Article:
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Saturday, October 14, 2023

Walking in the Steps of our Grandfather in Ecuador

We just returned from an adventure-filled trip to Ecuador and Panama -- two destinations not likely to be high on any list of top places to visit in the world. But these countries hold special prominence for the Kingsbury family, so with my brother Tony, sister Kathy and her husband Tom, Don and I planned this adventure together to trace my paternal grandfather's steps of 100 years ago.
In 1904, our granddad, Augustus Kingsbury, was hired as a civil engineer to work on the Panama Canal project. We know little about his job and how he spent his time on the project, but we do know that he stayed in Panama until 1923, working there long after the canal was open and functioning. And we know, from his own words, that he spent a lot of time exploring the region:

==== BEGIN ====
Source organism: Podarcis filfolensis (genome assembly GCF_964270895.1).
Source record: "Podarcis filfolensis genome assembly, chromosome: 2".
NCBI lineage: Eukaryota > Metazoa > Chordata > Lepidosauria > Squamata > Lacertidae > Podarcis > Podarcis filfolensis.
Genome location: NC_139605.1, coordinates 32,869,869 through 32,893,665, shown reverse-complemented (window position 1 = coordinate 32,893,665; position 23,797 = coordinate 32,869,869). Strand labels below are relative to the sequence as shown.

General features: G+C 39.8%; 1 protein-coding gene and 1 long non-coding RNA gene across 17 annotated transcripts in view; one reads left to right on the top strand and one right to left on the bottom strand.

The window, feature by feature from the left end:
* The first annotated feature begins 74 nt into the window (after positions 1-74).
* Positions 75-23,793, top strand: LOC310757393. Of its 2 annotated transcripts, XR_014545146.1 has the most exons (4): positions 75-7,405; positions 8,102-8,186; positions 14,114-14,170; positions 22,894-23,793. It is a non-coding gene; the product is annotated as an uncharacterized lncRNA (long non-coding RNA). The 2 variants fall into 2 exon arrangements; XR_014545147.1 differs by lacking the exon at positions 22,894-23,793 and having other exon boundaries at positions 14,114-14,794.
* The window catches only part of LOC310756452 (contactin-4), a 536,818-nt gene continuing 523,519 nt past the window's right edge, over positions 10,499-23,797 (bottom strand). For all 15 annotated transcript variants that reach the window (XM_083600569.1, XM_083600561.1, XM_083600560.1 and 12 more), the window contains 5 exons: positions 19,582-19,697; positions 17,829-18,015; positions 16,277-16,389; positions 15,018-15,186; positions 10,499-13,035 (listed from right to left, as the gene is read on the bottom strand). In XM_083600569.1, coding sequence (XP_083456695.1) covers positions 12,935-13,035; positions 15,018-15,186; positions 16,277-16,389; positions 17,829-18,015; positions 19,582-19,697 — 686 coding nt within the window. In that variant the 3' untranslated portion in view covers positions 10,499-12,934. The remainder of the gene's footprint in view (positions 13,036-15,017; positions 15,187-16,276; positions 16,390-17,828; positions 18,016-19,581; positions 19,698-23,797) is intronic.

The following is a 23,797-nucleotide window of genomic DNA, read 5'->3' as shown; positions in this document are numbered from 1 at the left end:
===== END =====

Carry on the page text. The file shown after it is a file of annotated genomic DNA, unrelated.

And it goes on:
It has been my lot in my 20 and more years’ experience in Latin America to traverse and know great stretches of almost uninhabited and unexplored territory. I have taken scientific expeditions into the vastness of the Central American jungles. I have participated in hunting parties throughout Panama and other districts. I have traveled up and down Central and South America and I have learned a great deal about jungle life and at times, I like to get as far from civilization as possible
In 1923 Granddad was approached by two gentleman, H. B. Dinwiddie and Rev. George Simmonds working for the Christian Missionary Alliance and the Pioneer Missionary Society, to serve as outfitter and guide for an expedition down the Amazon for the purpose of locating and classifying indigenous people.